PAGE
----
Now that your patches are merged, you should
hg qcommit -m "Release
2.7" because that
qpush -m -a will have altered your patches. Your
patches actually live in a Mercurial repository of their own because
hg qinit -c to do so with that
-c flag. This lets you
later pull in any changes into
As the O’Sullivan camel book instructs, you should
hg qpop -a -n patches.1 out the
dead patches that came along with the
qpush -e -c and merging. Note: your folder
might be patches.N for any N depending on what
qpush spit out earlier.
Back over in “~/wp” where your WordPress installation actually lives,
make sure you don’t have any patches applied already (
hg qpop -a).
hg qpull ~/wp-2.7 to bring in all that hard work you did. If
extra heads were created, you probably didn’t
hg qpop -a -n patches.N correctly but
hg heads to make sure. If you didn’t,
hg strip now. In either
case, they don’t do anything except create clutter and you should be
hg up without worries.
Now, as hinted above ever so subtly with a woman with too many
buttlies, go into
~/wp/.hg/patches and do a
~/wp-2.7/.hg/patches; hg up to update your patches. Now your 2.7
repository syncs with the 2.7 patch stack. This means you can return
to “~/wp” and do a
hg qpush -a without any problems. BOOM, no
hand-applying patches anywhere. Just simple Mercurial wizardry with a
little help from diff3’s potent sperm.
THIS WAS SEXY, WE SHOULD DO THIS AGAIN SOMETIME SOON
The little boy sat over the anthill with a magnifying glass, waiting for the inevitable fire. His nose dribbled a little, and he wiped it with the wrist not holding the bringer-weapon of fire. Nothing was catching fire, and his lazy summer was glacially drifting toward boredom, the worst island in the emotion archipelago. He peered through the magnifier. He saw one ant holding a tiny gun, point it at him. The ant took off the safety and shot. The tiny bullet, born from a tiny puff of smoke, shot toward the little boy as it grew larger and larger before piercing the magnifying glass at its regular size. That’s just how magnifying glasses work. The little boy sat or splayed on the sidewalk with the glass shards in him, on him, and around him. They formed a halo around his blonde head. He was a crimson red and blond angel of death killed by Badass Jones, the most badass and gun-toting ant of them all. Badass Jones!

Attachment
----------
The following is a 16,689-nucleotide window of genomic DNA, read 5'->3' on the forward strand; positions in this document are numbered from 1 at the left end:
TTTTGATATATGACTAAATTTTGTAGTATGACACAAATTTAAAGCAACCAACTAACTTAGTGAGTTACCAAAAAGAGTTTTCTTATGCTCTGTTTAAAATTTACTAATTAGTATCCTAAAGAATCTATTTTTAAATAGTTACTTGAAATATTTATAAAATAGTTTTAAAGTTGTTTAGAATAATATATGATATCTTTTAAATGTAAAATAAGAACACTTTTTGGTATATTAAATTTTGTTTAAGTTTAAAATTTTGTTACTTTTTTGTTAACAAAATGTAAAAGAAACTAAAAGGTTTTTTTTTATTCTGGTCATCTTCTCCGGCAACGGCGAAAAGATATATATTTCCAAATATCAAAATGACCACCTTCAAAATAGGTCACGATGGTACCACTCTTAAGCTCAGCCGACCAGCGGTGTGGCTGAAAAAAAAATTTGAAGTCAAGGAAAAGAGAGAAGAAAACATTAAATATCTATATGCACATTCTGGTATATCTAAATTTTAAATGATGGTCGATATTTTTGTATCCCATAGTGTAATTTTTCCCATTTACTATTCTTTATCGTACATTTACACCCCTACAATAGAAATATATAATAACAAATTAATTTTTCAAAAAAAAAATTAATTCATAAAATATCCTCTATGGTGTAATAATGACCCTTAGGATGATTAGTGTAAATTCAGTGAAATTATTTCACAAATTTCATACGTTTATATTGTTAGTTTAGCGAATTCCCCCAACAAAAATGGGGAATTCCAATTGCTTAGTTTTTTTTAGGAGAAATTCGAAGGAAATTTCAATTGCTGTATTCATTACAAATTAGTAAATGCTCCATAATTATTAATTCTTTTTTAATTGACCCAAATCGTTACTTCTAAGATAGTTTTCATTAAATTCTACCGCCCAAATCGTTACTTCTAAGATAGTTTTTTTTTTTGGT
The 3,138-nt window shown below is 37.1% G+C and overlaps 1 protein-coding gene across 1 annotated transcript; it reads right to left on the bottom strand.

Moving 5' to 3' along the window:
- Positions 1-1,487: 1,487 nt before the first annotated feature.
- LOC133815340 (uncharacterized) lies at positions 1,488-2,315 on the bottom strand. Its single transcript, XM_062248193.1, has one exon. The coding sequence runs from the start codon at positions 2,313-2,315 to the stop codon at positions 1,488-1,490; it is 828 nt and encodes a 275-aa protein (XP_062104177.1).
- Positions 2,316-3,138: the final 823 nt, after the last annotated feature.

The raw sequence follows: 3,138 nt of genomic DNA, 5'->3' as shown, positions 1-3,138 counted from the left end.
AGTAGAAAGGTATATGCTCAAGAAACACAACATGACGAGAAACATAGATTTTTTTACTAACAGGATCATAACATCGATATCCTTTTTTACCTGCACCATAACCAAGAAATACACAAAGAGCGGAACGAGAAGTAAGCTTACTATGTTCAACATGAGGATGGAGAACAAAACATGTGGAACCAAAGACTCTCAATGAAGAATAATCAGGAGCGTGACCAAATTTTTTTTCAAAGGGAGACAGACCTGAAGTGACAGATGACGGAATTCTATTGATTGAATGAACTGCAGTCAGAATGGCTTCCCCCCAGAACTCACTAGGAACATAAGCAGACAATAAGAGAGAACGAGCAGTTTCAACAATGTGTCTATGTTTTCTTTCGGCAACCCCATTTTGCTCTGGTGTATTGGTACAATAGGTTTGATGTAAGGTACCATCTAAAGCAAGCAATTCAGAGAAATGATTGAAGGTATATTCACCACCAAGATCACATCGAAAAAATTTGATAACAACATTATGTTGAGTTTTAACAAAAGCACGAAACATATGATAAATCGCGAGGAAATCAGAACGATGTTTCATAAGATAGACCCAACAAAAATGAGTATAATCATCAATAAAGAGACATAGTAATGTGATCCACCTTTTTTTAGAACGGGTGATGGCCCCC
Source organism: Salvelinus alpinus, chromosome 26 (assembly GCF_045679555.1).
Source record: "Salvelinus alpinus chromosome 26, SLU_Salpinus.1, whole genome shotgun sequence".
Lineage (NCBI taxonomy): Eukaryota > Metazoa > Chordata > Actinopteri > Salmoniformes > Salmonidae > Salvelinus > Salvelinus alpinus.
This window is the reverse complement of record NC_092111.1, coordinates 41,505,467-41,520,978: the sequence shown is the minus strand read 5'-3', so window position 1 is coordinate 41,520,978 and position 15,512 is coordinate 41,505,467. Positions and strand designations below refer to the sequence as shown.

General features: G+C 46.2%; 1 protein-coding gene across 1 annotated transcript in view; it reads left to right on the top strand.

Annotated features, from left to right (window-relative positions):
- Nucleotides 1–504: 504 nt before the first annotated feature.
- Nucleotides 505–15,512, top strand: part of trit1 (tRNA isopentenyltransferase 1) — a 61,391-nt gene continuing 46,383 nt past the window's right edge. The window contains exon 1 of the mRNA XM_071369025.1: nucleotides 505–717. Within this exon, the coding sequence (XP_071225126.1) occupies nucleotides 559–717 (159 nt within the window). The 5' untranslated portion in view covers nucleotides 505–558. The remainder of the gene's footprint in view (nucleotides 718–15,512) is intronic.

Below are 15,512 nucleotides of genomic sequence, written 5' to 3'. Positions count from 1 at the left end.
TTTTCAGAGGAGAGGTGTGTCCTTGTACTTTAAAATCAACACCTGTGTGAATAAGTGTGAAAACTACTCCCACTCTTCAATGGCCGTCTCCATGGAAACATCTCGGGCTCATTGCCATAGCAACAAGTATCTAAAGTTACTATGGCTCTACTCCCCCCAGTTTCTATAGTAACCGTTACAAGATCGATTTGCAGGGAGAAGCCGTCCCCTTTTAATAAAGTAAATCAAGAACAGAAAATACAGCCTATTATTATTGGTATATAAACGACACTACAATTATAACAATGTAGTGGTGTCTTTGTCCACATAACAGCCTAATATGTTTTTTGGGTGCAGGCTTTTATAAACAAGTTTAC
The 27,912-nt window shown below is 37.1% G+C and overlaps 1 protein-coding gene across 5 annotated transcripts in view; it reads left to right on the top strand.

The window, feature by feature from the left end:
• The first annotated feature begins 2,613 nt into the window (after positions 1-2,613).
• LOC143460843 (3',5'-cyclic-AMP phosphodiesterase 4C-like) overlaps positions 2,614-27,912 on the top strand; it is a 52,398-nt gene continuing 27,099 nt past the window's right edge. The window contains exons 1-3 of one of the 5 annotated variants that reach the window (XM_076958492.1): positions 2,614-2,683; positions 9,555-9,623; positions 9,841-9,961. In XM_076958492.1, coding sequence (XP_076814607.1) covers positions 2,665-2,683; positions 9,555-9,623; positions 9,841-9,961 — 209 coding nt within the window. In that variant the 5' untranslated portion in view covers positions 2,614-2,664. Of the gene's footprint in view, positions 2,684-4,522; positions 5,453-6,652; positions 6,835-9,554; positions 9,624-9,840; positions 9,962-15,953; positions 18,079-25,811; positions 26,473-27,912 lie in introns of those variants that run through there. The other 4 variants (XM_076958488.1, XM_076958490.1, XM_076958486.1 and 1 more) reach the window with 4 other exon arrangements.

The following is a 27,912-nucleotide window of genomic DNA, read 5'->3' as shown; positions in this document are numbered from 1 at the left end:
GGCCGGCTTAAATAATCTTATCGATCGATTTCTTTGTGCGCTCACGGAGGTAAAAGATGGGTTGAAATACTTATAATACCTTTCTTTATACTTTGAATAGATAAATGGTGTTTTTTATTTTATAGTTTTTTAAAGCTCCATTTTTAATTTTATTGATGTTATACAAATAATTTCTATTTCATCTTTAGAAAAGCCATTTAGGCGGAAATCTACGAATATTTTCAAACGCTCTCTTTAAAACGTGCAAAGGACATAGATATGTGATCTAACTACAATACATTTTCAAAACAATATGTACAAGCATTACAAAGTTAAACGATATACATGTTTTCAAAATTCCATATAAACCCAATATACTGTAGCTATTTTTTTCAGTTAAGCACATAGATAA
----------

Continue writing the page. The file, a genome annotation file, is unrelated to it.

Hey GUYS, Ethan Sherbondy of Too Epic notoreity hit upon the EXCELLENT idea of taking an entire-page screenshot of The Funnelwhich. If you are a true lover of The Funnelwhich, you will go to your Kinko’s and demand they print out this image on a gigantic sheet of paper. Then, take a photograph and send it to me. Upon RECEIVING THIS BOUNTY, I will talk about you in a highly positive manner on this website.
A new edition of The Funnelwhich is out, this one with backstory for John Wilkes booth, a cameo appearance by Dennis Izen Smith (the famous author), and the use of the word “breathtaking.” That’s right, that’s all in one edition. To stay in the loop, please subscribe.
The wizard sat back in his chair, reclined, and squinted at me. We stared at each other for what seemed like eternity.
“Hullo!” he shouted at me. I started.
“I seemed to have misplaced my glasses,” he murmured. He turned me into a pair and called me ugly. I knew Hogwarts wasn’t real.
Relative links should now work in the Atom feed. Bug report comes via Prashanth, who reads Digg so what does that say about him?
Jark raced past the Time Offices, dodging the Time Eddies and hoping it wasn’t too late. The Time Fabric depended on him. He was a Time Knight, and now he glanced at his Time Piece to ascertain the Time Time. He sighed and wished the Time Marketing and Branding Department would stop relying these Time Crutch Words. Time Oh Time well.
As promised, the archives page is now existent. Something I learned by furnishing this: I’m only slightly less prolific than before, but at a much higher quality. (I’m overjoyed.)
This month, as a sidenote to you—dear reader—and your busy life, is the five-year anniversary of The Dark Balloon (formerly dotfloofy dotblog and long before that just <hao2lian />). As a result, I’ve pulled the few headers I had laying around in my backups.
The Flickr webpages have more detailed commentary. Of course, I’ve lost everything between that point and now. Psych. I’ll run up the previous themes (even from Blogspot!) when I transfer from Wordpress to something homegrown in Python. And, yes, I am aware I have yet to upload an archives page or even a search form to this hallow institution.